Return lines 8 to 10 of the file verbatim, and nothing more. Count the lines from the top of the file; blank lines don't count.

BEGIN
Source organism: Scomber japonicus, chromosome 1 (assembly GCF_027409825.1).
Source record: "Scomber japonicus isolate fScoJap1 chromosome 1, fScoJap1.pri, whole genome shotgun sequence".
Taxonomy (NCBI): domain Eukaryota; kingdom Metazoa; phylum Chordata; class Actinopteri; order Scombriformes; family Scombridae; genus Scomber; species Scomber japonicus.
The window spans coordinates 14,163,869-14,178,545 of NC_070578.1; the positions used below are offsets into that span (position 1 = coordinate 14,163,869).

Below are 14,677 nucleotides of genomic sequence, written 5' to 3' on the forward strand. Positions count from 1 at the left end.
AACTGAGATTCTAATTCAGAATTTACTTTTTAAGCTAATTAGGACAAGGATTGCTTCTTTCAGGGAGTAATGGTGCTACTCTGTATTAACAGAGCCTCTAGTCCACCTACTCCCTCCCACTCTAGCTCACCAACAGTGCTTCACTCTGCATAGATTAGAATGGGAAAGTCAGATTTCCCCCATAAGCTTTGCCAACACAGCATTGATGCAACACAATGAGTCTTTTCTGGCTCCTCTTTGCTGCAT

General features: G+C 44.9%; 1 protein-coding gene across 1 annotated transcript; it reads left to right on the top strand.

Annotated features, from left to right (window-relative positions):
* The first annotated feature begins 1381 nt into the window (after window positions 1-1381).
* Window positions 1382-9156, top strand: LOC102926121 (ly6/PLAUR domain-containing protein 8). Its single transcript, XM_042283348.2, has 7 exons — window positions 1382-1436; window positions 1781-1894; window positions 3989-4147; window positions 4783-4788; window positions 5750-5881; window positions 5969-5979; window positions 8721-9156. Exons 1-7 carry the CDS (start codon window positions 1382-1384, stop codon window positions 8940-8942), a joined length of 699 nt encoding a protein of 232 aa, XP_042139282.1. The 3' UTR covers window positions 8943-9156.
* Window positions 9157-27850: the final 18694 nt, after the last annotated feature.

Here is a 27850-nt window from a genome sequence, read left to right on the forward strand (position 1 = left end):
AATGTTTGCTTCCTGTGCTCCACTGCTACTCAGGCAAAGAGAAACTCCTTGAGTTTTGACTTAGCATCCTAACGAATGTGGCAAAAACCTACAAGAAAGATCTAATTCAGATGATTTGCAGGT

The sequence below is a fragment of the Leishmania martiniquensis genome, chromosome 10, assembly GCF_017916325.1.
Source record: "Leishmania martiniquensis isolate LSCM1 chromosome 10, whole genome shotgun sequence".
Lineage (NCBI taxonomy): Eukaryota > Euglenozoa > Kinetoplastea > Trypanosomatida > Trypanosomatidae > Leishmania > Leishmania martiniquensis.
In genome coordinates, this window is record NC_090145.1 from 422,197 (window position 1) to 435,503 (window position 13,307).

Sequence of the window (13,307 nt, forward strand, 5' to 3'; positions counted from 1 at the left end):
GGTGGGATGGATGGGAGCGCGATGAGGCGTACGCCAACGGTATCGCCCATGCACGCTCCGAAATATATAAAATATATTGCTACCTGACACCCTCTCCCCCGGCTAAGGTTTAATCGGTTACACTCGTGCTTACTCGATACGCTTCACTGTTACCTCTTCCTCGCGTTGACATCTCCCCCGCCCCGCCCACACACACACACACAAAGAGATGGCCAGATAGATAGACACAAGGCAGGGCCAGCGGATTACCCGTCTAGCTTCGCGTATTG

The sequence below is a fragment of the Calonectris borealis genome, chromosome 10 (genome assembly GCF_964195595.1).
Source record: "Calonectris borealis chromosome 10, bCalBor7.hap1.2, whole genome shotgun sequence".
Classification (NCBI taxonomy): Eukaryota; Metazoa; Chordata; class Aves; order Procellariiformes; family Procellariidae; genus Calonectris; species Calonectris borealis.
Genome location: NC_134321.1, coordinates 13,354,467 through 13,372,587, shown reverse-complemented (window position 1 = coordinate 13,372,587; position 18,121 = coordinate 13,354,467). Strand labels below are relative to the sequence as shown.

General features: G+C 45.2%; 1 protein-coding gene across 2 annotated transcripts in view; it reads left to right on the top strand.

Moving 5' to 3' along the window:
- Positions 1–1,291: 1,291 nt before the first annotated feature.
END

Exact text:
Annotated features, from left to right (window-relative positions):
* The first annotated feature begins 1381 nt into the window (after window positions 1-1381).
* Window positions 1382-9156, top strand: LOC102926121 (ly6/PLAUR domain-containing protein 8). Its single transcript, XM_042283348.2, has 7 exons — window positions 1382-1436; window positions 1781-1894; window positions 3989-4147; window positions 4783-4788; window positions 5750-5881; window positions 5969-5979; window positions 8721-9156. Exons 1-7 carry the CDS (start codon window positions 1382-1384, stop codon window positions 8940-8942), a joined length of 699 nt encoding a protein of 232 aa, XP_042139282.1. The 3' UTR covers window positions 8943-9156.